• If you have a baby at weaning age don’t waste your money on jars of baby food. Did you know that the battery farm chickens that are no longer good for egg production become turned into baby food? Why not rescue some ex battery hens, then you’ll have tasty eggs from your back garden and save a life. Make a little extra portion of whatever you are having for dinner, blend and serve to baby. Or look into baby led weaning, where you simply soft cook food and let them feed themselves. Making a few portions of baby ‘mush’ and freezing means that you know exactly what ingredients have been used and you’ll save a lot of money in the process. Simply defrost and heat up. Happy baby tummies all around!
  • If you see microwave meals or fresh pizzas reduced buy them and freeze them as they are. No need to defrost pizzas before cooking, after all… what do you think a frozen pizza is? Tubs of margarine, bottles of milk and even wine can all be frozen too. The frozen wine will only be suitable for using in cooking though… anyways, who’s ever heard of left over wine?!
  • Learn to cook. If you are not a confident cook I suggest trying to cook 2 or 3 new recipes a week. OK, you may make some mistakes, but learning is a journey. You could always take up cooking classes, but that costs money and time away from home. YouTube has some amazing simple cooking videos that shall teach you from the comfort of your own kitchen… and if anything does go wrong, you will save the embarrassment of it happening in front of a room full of people.
  • Make smaller meal portions. Many of us have expanding waist lines and thinner wallets are to show for this. A smaller portion reduces excessive calorie intake and means you won’t be cooking or wasting so much food. Buying slightly smaller plates helps too. We swapped from modern steak plates, to 1970’s dinner plates and boy! have portions grown?! The plate sizes are very noticeable. Weirdly even on smaller sized plates, our portions are smaller but because the plates are still covered our brains tell us we have eaten plenty and we are satisfied.

By making small steps at first, you will soon start to notice the savings. By preparing and freezing you shall reduce how often you have to shop, save time in the long run, avoid days when you are tempted with takeaways and you might find that you even get healthier in the process. There are so many benefits to learning how to be more frugal in the kitchen. I am very proud to say that our food wastage is absolutely minimum in our house. Even the veggie peelings are used… as compost. When we started saving money with our food shopping we suddenly became more aware of where our spending was going. I have branched out from just being frugal with our food. We no longer buy any disposables, including toilet paper. I’m not suggesting you jump straight into that, but our journey of watching what we feed our family has taken us on a huge life journey.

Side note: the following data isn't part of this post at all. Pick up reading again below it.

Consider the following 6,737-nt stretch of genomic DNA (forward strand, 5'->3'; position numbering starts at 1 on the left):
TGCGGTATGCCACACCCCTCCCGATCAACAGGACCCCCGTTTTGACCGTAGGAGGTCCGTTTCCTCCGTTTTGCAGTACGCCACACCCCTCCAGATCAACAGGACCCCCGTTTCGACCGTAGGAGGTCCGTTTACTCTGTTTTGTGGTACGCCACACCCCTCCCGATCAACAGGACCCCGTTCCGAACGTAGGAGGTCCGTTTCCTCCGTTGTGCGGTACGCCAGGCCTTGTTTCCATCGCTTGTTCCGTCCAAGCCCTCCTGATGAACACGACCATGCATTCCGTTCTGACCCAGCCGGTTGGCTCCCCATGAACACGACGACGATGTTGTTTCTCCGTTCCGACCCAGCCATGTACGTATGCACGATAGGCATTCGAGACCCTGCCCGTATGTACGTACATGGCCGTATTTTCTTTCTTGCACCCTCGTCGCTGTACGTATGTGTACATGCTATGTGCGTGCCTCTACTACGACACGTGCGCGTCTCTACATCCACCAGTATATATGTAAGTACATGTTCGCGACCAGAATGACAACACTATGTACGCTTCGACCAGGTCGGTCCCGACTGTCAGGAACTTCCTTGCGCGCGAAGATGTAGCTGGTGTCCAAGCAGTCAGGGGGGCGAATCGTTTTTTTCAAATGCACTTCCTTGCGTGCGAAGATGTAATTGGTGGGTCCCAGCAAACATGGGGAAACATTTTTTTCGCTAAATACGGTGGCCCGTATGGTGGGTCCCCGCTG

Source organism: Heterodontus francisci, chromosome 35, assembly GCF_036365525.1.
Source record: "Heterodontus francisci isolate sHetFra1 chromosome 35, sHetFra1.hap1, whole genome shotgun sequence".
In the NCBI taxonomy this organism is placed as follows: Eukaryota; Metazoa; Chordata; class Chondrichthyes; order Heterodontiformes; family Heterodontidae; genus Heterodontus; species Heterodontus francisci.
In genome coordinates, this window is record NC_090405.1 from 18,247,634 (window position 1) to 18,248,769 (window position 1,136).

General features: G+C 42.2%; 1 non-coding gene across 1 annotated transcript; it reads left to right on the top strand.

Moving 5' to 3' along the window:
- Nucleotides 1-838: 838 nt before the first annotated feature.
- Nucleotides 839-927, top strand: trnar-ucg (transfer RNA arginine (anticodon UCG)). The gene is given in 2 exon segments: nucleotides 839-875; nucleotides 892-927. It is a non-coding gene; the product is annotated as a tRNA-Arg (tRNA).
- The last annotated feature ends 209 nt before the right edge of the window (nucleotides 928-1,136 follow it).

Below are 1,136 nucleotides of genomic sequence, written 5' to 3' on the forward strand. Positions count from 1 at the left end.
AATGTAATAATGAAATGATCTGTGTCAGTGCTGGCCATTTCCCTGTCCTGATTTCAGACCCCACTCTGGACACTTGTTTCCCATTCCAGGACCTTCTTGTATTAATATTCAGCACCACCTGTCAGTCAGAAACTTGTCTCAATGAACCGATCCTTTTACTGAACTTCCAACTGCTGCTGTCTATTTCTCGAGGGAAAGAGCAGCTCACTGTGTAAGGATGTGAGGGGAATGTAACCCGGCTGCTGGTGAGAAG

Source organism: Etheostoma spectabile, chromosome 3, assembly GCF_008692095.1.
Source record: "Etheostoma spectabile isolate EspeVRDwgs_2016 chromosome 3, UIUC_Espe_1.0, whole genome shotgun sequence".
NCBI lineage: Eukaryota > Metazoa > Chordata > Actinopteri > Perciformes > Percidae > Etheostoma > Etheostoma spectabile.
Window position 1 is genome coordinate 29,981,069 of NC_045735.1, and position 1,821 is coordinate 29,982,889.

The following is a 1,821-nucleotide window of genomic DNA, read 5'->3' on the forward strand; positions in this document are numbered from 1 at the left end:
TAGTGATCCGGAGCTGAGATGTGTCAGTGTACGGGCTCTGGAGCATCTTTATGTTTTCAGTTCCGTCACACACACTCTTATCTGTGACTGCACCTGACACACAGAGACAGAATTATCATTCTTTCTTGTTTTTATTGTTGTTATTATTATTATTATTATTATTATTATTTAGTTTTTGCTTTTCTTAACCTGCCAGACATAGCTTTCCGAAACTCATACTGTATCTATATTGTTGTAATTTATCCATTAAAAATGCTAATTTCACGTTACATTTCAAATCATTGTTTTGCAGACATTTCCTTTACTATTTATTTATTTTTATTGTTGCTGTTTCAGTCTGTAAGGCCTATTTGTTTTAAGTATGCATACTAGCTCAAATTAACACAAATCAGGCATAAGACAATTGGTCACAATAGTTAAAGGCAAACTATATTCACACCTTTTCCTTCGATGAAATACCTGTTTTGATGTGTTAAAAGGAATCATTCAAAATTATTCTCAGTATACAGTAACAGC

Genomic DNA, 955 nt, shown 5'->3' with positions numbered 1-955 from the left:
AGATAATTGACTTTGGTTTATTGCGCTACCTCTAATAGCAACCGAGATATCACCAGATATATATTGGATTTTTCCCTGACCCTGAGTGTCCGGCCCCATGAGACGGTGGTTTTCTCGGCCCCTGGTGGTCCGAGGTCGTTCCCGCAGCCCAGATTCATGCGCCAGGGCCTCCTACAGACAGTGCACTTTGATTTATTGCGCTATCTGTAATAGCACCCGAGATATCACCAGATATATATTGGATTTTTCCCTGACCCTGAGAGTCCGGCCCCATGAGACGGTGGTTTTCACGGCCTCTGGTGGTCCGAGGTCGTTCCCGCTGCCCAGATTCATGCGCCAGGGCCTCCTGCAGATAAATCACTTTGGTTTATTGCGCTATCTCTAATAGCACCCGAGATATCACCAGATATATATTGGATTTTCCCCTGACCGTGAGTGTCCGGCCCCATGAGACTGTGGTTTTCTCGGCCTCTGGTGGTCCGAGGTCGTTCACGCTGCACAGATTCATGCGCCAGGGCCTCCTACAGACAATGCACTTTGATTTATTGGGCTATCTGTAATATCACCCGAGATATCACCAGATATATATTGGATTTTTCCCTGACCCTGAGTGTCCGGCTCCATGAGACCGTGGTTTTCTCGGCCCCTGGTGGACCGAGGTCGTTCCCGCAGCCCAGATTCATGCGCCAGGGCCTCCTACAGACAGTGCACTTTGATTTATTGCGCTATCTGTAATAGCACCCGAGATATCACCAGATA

If you have ANY questions about preparing, freezing or preserving food leave me a question in the comments box below and I’ll reply as soon as I can. If you have any of your own tips, post below and share the knowledge!


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Get Cosy With Aunt Ruby’s Warming Pudding

It’s November the 1st! This means at The Newhouse Family HQ I have zero guilt about baking comfort food every single day. A hearty stew, a heavy pudding or a batch of mince pies. Not good for the waistline, but I want to officially declare Christmas period in this house has arrived… It is acceptable.


November often sees us with a glut of apples, quinces, pears, raspberries, medlar and blackberries to use up. I freeze all of the above so I always have a delicious stock to hand. I was chatting to my mother-in-law over the weekend about her favourite recipes to use up fruit, and one that is also a cheap and cheerful belly filler/winter warmer. She told me all about a very old traditional recipe, Aunt Ruby’s Pudding. She made it, her mum made it and her mums mum made it. It’s a mighty fine heirloom recipe.

This super easy pud can be made in minimal time and anything can be thrown into the recipe. It costs so little to make too (especially if you’re frugal minded like us, and forage for food or grow your own). So have fun and adapt the recipe.

Aunt Ruby’s Pudding

I am not going to type the recipe, it feels wrong to do so. It’s a family recipe and only feels right to be passed on via pen and paper. So here’s the next best thing… a photograph of said pen and paper, written by my Mother In Law. Let me know in the comments what other winter fruits you decided to add.

familyrecipeI made couple of small changes to the recipe. I used vegetable suet because we don’t eat animals and Tate & Lyle light soft brown sugar, which worked a treat. I used Lyle’s Golden Syrup in the recipe, You can find more delicious recipes at While I love the tinned golden syrup, I have recently taken a shining to the squeezy bottle product as it’s less mess and easy to serve. Useful when you have 3 small humans battling over the mixing bowl.

A simple recipe with as many ingredients as you like (after the basics)


You really have to 'slop' the pastry over your pudding dish.
You really have to ‘slop’ the pastry over your pudding dish.
Dont be afraid to pile in the filling! Make it high!!
Dont be afraid to pile in the filling! Make it high!!
The more Lyle's Golden Syrup the better. The pudding is golden!
The more Lyle’s Golden Syrup the better. The pudding is golden!

This recipe is made using Tate & Lyle Sugars, for more delicious recipes visit

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VOTE for The Newhouse Family HERE


*I was send Lyle’s sugar and syrup in exchange for this recipe post*